The effects of cyclic AMP treatment on total cAMP-dependent protein kinase activity in GH3 pituitary tumor cells have been studied. Incubation of cells for 24 h with 1 μM forskolin resulted in a 50% decrease in total cAMP-dependent protein kinase activity which was reversible upon removal of forskolin from culture media. A similar response was observed in GH3 cells treated with 5 ng/ml cholera toxin and 0.5 mM dibutyryl cAMP but not 0.5 mM dibutyryl cGMP. Northern blot analysis demonstrated that the steady-state level of the mRNA for each of the six kinase subunit isoforms studied was not detectably altered after treatment with 1 μM forskolin for 24 h. The concentration of catalytic subunit was also assessed by binding studies using a radiolabeled heat-stable protein kinase inhibitor. Treatment of GH3 cells with 1 μM forskolin for 24 h reduced protein kinase inhibitor binding activity by 50%, consistent with the observed forskolin-induced decrease in total kinase activity. Analysis of endogenous heat-stable protein kinase inhibitor activity in GH3 cell extracts showed no significant difference between forskolin-treated cells and cells maintained under control conditions. To assess possible effects on catalytic subunit degradation, pulse-chase experiments were performed and radiolabeled catalytic subunit was isolated by affinity chromatography. The results demonstrated that treatment of cells with chlorophenylthio-cAMP detectably increased the apparent degradation of radiolabeled catalytic subunit. The increased degradation of the catalytic subunit was sufficient to account for the observed decreases in kinase activity. These results suggest that relatively long term cAMP treatment can alter total cAMP-dependent protein kinase activity through effects to alter the degradation of the catalytic subunit of the enzyme.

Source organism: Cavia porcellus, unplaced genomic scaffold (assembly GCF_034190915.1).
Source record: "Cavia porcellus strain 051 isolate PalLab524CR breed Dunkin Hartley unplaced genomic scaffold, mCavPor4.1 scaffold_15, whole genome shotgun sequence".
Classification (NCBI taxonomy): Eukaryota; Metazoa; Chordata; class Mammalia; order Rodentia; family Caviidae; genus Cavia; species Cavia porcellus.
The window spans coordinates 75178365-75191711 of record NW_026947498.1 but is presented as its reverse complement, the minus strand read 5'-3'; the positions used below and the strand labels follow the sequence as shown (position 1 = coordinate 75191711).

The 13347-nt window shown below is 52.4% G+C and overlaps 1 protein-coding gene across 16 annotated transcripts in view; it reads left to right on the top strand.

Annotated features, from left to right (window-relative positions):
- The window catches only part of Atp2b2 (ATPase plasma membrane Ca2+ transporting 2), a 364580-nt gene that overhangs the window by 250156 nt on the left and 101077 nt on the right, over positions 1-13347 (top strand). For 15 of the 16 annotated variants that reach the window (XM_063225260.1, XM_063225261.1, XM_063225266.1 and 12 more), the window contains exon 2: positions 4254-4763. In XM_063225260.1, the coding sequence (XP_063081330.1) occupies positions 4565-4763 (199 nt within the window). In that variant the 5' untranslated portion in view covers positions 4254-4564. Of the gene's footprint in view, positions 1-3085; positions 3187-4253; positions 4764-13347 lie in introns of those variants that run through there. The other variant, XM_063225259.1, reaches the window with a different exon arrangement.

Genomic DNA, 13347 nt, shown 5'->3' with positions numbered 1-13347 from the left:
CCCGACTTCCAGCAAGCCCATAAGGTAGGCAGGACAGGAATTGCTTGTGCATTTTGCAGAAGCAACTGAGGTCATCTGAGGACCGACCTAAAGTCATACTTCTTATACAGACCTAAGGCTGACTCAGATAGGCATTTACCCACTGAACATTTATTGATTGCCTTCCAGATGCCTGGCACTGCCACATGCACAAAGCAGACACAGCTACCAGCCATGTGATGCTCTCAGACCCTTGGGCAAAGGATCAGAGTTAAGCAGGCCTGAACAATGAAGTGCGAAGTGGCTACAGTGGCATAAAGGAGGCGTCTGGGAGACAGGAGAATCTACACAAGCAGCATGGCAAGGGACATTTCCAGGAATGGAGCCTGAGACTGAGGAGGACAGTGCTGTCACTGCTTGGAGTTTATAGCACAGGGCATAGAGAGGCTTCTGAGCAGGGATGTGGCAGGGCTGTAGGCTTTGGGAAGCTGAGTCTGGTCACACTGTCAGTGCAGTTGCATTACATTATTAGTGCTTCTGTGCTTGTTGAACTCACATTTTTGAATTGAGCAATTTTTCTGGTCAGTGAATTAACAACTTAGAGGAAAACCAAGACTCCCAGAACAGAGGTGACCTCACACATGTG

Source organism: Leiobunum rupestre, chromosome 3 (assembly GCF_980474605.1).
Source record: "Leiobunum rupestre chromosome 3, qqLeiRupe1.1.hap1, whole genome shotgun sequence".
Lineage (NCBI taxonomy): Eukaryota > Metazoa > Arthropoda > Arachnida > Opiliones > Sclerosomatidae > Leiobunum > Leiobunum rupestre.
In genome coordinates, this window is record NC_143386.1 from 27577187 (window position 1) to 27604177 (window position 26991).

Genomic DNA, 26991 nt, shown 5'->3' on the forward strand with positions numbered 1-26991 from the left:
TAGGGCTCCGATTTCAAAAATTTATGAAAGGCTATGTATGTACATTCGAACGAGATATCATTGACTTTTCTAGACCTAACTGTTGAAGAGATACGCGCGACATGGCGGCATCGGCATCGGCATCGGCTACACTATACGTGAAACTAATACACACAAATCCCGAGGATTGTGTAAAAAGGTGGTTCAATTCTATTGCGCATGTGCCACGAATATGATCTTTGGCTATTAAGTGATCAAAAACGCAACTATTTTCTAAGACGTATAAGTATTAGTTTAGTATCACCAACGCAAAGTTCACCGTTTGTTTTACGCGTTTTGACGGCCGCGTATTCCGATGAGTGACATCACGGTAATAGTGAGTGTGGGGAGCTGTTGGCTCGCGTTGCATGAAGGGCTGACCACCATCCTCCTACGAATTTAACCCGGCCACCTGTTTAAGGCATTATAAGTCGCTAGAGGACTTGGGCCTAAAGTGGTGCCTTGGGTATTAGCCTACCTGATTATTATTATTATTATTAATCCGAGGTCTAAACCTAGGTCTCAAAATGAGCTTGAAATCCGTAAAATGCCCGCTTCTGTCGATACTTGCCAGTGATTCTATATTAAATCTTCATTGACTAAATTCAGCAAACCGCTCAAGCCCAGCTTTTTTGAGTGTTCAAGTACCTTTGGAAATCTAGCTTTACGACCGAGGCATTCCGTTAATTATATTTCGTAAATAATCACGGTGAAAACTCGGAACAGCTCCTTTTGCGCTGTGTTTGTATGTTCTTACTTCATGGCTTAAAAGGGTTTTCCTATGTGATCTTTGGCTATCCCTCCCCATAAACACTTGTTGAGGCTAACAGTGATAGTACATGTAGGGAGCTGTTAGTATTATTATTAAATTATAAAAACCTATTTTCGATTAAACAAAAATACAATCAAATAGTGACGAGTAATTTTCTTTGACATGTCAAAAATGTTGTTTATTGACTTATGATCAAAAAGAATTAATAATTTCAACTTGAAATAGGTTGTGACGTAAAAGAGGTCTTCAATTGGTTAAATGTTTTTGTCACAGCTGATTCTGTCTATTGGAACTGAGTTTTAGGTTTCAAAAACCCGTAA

|Original language||English (US)|
|Number of pages||6|
|Journal||Journal of Biological Chemistry|
|State||Published - 1990|
ASJC Scopus subject areas
- Molecular Biology
- Cell Biology